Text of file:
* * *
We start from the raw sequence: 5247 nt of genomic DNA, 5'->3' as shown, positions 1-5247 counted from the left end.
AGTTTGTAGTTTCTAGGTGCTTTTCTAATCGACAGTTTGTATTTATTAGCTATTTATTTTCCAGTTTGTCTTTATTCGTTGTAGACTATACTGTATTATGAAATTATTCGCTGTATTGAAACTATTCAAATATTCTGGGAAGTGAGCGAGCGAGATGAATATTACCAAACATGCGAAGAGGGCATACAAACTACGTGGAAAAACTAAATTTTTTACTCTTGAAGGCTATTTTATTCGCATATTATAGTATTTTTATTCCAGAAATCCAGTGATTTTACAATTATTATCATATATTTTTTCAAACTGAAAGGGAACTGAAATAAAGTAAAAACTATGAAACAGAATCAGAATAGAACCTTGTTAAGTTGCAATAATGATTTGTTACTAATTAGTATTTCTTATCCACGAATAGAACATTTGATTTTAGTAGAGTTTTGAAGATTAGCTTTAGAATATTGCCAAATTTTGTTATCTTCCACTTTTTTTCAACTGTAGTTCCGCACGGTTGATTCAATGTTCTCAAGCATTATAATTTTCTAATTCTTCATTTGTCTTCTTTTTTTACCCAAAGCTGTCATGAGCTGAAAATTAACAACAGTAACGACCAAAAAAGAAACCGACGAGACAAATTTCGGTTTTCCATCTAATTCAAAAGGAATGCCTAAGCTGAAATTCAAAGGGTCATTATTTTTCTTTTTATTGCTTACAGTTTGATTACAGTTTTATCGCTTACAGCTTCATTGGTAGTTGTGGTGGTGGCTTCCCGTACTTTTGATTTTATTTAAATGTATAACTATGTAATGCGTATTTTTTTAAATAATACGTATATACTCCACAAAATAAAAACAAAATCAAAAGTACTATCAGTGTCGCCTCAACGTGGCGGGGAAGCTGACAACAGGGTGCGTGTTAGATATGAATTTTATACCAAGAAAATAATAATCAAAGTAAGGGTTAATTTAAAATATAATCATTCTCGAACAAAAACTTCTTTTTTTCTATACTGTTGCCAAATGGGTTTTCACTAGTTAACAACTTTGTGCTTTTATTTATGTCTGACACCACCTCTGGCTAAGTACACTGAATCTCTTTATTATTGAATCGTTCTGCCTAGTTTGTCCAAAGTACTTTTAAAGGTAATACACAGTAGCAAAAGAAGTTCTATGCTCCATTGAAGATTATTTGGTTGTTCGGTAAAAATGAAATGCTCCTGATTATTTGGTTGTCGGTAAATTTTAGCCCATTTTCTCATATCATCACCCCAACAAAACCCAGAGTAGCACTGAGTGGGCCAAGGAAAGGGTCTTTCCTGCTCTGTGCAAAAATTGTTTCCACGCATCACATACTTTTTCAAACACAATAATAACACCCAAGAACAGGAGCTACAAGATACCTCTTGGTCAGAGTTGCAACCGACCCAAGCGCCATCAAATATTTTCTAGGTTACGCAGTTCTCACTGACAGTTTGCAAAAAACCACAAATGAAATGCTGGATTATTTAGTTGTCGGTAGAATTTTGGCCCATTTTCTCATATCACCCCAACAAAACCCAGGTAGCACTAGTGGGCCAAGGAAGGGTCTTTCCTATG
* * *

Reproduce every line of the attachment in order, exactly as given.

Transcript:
We start from the raw sequence: 5247 nt of genomic DNA, 5'->3' as shown, positions 1-5247 counted from the left end.
AGTTTGTAGTTTCTAGGTGCTTTTCTAATCGACAGTTTGTATTTATTAGCTATTTATTTTCCAGTTTGTCTTTATTCGTTGTAGACTATACTGTATTATGAAATTATTCGCTGTATTGAAACTATTCAAATATTCTGGGAAGTGAGCGAGCGAGATGAATATTACCAAACATGCGAAGAGGGCATACAAACTACGTGGAAAAACTAAATTTTTTACTCTTGAAGGCTATTTTATTCGCATATTATAGTATTTTTATTCCAGAAATCCAGTGATTTTACAATTATTATCATATATTTTTTCAAACTGAAAGGGAACTGAAATAAAGTAAAAACTATGAAACAGAATCAGAATAGAACCTTGTTAAGTTGCAATAATGATTTGTTACTAATTAGTATTTCTTATCCACGAATAGAACATTTGATTTTAGTAGAGTTTTGAAGATTAGCTTTAGAATATTGCCAAATTTTGTTATCTTCCACTTTTTTTCAACTGTAGTTCCGCACGGTTGATTCAATGTTCTCAAGCATTATAATTTTCTAATTCTTCATTTGTCTTCTTTTTTTACCCAAAGCTGTCATGAGCTGAAAATTAACAACAGTAACGACCAAAAAAGAAACCGACGAGACAAATTTCGGTTTTCCATCTAATTCAAAAGGAATGCCTAAGCTGAAATTCAAAGGGTCATTATTTTTCTTTTTATTGCTTACAGTTTGATTACAGTTTTATCGCTTACAGCTTCATTGGTAGTTGTGGTGGTGGCTTCCCGTACTTTTGATTTTATTTAAATGTATAACTATGTAATGCGTATTTTTTTAAATAATACGTATATACTCCACAAAATAAAAACAAAATCAAAAGTACTATCAGTGTCGCCTCAACGTGGCGGGGAAGCTGACAACAGGGTGCGTGTTAGATATGAATTTTATACCAAGAAAATAATAATCAAAGTAAGGGTTAATTTAAAATATAATCATTCTCGAACAAAAACTTCTTTTTTTCTATACTGTTGCCAAATGGGTTTTCACTAGTTAACAACTTTGTGCTTTTATTTATGTCTGACACCACCTCTGGCTAAGTACACTGAATCTCTTTATTATTGAATCGTTCTGCCTAGTTTGTCCAAAGTACTTTTAAAGGTAATACACAGTAGCAAAAGAAGTTCTATGCTCCATTGAAGATTATTTGGTTGTTCGGTAAAAATGAAATGCTCCTGATTATTTGGTTGTCGGTAAATTTTAGCCCATTTTCTCATATCATCACCCCAACAAAACCCAGAGTAGCACTGAGTGGGCCAAGGAAAGGGTCTTTCCTGCTCTGTGCAAAAATTGTTTCCACGCATCACATACTTTTTCAAACACAATAATAACACCCAAGAACAGGAGCTACAAGATACCTCTTGGTCAGAGTTGCAACCGACCCAAGCGCCATCAAATATTTTCTAGGTTACGCAGTTCTCACTGACAGTTTGCAAAAAACCACAAATGAAATGCTGGATTATTTAGTTGTCGGTAGAATTTTGGCCCATTTTCTCATATCACCCCAACAAAACCCAGGTAGCACTAGTGGGCCAAGGAAGGGTCTTTCCTATG